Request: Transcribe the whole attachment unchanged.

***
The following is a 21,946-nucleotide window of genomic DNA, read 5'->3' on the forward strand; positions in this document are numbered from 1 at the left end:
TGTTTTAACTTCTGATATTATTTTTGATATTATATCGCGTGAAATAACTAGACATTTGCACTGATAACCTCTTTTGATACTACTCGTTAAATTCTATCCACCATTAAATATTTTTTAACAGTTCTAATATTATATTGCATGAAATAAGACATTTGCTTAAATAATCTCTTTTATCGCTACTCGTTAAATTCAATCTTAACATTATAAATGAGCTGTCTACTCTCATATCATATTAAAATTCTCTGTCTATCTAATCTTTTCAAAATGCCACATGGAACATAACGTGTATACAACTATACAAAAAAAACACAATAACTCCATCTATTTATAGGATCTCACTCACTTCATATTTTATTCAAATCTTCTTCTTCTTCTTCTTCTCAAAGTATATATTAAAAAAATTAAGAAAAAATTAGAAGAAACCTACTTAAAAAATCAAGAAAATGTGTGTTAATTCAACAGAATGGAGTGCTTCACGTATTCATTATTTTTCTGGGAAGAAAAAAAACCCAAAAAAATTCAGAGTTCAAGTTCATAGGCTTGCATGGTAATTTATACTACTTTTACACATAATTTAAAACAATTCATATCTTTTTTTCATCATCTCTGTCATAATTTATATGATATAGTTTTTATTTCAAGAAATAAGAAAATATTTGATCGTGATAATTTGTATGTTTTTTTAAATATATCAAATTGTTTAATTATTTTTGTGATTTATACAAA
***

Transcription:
The following is a 21,946-nucleotide window of genomic DNA, read 5'->3' on the forward strand; positions in this document are numbered from 1 at the left end:
TGTTTTAACTTCTGATATTATTTTTGATATTATATCGCGTGAAATAACTAGACATTTGCACTGATAACCTCTTTTGATACTACTCGTTAAATTCTATCCACCATTAAATATTTTTTAACAGTTCTAATATTATATTGCATGAAATAAGACATTTGCTTAAATAATCTCTTTTATCGCTACTCGTTAAATTCAATCTTAACATTATAAATGAGCTGTCTACTCTCATATCATATTAAAATTCTCTGTCTATCTAATCTTTTCAAAATGCCACATGGAACATAACGTGTATACAACTATACAAAAAAAACACAATAACTCCATCTATTTATAGGATCTCACTCACTTCATATTTTATTCAAATCTTCTTCTTCTTCTTCTTCTCAAAGTATATATTAAAAAAATTAAGAAAAAATTAGAAGAAACCTACTTAAAAAATCAAGAAAATGTGTGTTAATTCAACAGAATGGAGTGCTTCACGTATTCATTATTTTTCTGGGAAGAAAAAAAACCCAAAAAAATTCAGAGTTCAAGTTCATAGGCTTGCATGGTAATTTATACTACTTTTACACATAATTTAAAACAATTCATATCTTTTTTTCATCATCTCTGTCATAATTTATATGATATAGTTTTTATTTCAAGAAATAAGAAAATATTTGATCGTGATAATTTGTATGTTTTTTTAAATATATCAAATTGTTTAATTATTTTTGTGATTTATACAAA